The Australian dollar traded half a percent higher during the EU session on Tuesday as sentiment improved notably following the Easter holiday.
Australian macro data sparked optimism
In April, Australia’s Westpac Consumer Confidence surged to its greatest level since June 2022, registering 9.4% versus 0.8% expected and 0.0% previously. In addition, the National Australia Bank’s (NAB) Business Conditions matched expectations at 16.0, compared to 17.0 previously, while NAB Business Confidence decreased to -1.0, compared to 0.0% expected and -4.0 previously.
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In addition to generally positive Aussie data, Reuters headlines indicating an end to the trade dispute between Australia and China over barley exports also supported the AUD/USD exchange rate.
In contrast, China’s headline inflation figures for March, namely the Consumer Price Index (CPI) and Producer Price Index (PPI), came in at 0.7% YoY and -2.5% YoY compared to 1.0% and -1.5% YoY, respectively, in the previous month.
Fed expected to deliver a final rate hike
Friday’s official jobs report, released on Friday, bolstered the dollar as it revealed a robust labor market, with nonfarm payrolls increasing by 236,000 jobs last month and the unemployment rate falling to 3.5%.
This momentum suggests that the Fed has the capacity to continue raising interest rates when its policymakers next meet in May, in contrast to the weaker data released earlier in the week, which indicated that the number of job openings in the United States fell to its lowest level in nearly two years in February.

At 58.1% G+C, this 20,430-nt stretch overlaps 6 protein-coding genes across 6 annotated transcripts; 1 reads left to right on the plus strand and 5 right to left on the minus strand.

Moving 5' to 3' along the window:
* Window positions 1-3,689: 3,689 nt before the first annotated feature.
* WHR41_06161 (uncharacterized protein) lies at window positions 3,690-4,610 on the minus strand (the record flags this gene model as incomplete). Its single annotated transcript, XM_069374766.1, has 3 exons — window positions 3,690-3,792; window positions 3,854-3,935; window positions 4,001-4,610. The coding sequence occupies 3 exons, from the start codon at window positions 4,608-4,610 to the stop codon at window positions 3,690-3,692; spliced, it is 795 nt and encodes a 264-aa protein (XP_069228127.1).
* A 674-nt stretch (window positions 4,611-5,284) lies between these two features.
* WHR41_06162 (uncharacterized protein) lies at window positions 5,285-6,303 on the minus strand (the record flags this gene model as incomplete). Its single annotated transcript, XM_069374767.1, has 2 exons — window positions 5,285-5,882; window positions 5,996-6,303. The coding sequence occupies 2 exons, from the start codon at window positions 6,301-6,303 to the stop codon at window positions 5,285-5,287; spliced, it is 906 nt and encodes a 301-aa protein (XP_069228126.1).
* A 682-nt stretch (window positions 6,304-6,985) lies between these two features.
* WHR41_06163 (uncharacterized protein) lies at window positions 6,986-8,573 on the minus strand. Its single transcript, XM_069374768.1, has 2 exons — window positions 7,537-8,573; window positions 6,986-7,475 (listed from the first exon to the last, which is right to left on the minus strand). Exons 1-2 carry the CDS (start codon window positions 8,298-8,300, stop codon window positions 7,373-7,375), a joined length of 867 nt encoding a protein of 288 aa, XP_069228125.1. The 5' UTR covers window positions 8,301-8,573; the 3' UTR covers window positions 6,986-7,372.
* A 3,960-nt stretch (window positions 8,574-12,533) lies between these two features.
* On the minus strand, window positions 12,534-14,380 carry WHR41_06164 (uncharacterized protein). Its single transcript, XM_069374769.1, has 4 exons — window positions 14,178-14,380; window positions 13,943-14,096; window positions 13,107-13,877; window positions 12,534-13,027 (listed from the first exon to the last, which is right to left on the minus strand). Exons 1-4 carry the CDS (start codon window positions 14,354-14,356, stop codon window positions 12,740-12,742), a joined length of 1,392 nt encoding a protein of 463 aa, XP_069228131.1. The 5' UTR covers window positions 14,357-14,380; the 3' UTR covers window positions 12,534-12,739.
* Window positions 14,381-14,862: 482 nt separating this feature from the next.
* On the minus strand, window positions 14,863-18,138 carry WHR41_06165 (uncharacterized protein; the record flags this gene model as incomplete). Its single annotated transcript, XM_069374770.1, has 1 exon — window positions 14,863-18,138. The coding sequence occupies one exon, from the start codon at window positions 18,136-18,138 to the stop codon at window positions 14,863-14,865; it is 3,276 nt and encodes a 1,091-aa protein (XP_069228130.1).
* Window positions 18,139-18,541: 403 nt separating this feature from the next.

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The Fed’s likelihood of increasing interest rates by another quarter point in May has increased to 70% from 50% last week.
US inflation updates
The Consumer Price Index (CPI) for March will be released on Wednesday by the Labor Department. Compared to the 0.4% increase in February, prices are projected to have increased by 0.3% in March. Markets also expect a 5% year-over-year inflation print, a slowdown from the previous month’s 6% increase.
The annual rate of core inflation, which excludes volatile food and energy prices, is anticipated to rise to 5.6% from 5.5% in February. As a result of the Federal Reserve’s decision to raise interest rates, headline inflation, as measured by the CPI, has substantially slowed since reaching a 40-year high of 9.1% in June of last year. However, it remains significantly above the central bank’s target range.
Moreover, the March Producer Price Index (PPI) will be released by the Bureau of Labor Statistics (BLS) on Thursday. The PPI measures inflation from the perspective of manufacturers and wholesalers. After declining 0.1% in February, producer prices were presumably unchanged in March. However, they are projected to have risen just 3.1% annually, down from 4.6% the month prior. This would be the lowest annual growth rate in over two years.
AUD/USD daily chart, source: author´s analysis, tradingview.com